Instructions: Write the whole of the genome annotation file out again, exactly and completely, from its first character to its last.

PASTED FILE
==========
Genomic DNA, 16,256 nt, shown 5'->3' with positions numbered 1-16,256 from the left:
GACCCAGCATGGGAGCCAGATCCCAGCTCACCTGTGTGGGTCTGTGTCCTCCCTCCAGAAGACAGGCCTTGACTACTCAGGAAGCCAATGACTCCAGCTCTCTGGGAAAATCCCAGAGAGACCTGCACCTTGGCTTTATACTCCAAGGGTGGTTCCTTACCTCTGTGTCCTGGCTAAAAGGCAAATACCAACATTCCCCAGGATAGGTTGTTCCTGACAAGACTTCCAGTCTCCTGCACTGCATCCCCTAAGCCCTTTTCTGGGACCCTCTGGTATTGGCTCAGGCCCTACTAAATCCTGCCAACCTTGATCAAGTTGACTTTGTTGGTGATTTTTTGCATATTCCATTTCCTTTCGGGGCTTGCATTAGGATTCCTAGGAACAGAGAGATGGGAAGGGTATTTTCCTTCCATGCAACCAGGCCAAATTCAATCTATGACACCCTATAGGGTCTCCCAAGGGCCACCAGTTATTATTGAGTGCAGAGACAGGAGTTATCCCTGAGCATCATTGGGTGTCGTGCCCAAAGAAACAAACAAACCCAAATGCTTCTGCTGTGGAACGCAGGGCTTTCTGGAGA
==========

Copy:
Genomic DNA, 16,256 nt, shown 5'->3' with positions numbered 1-16,256 from the left:
GACCCAGCATGGGAGCCAGATCCCAGCTCACCTGTGTGGGTCTGTGTCCTCCCTCCAGAAGACAGGCCTTGACTACTCAGGAAGCCAATGACTCCAGCTCTCTGGGAAAATCCCAGAGAGACCTGCACCTTGGCTTTATACTCCAAGGGTGGTTCCTTACCTCTGTGTCCTGGCTAAAAGGCAAATACCAACATTCCCCAGGATAGGTTGTTCCTGACAAGACTTCCAGTCTCCTGCACTGCATCCCCTAAGCCCTTTTCTGGGACCCTCTGGTATTGGCTCAGGCCCTACTAAATCCTGCCAACCTTGATCAAGTTGACTTTGTTGGTGATTTTTTGCATATTCCATTTCCTTTCGGGGCTTGCATTAGGATTCCTAGGAACAGAGAGATGGGAAGGGTATTTTCCTTCCATGCAACCAGGCCAAATTCAATCTATGACACCCTATAGGGTCTCCCAAGGGCCACCAGTTATTATTGAGTGCAGAGACAGGAGTTATCCCTGAGCATCATTGGGTGTCGTGCCCAAAGAAACAAACAAACCCAAATGCTTCTGCTGTGGAACGCAGGGCTTTCTGGAGA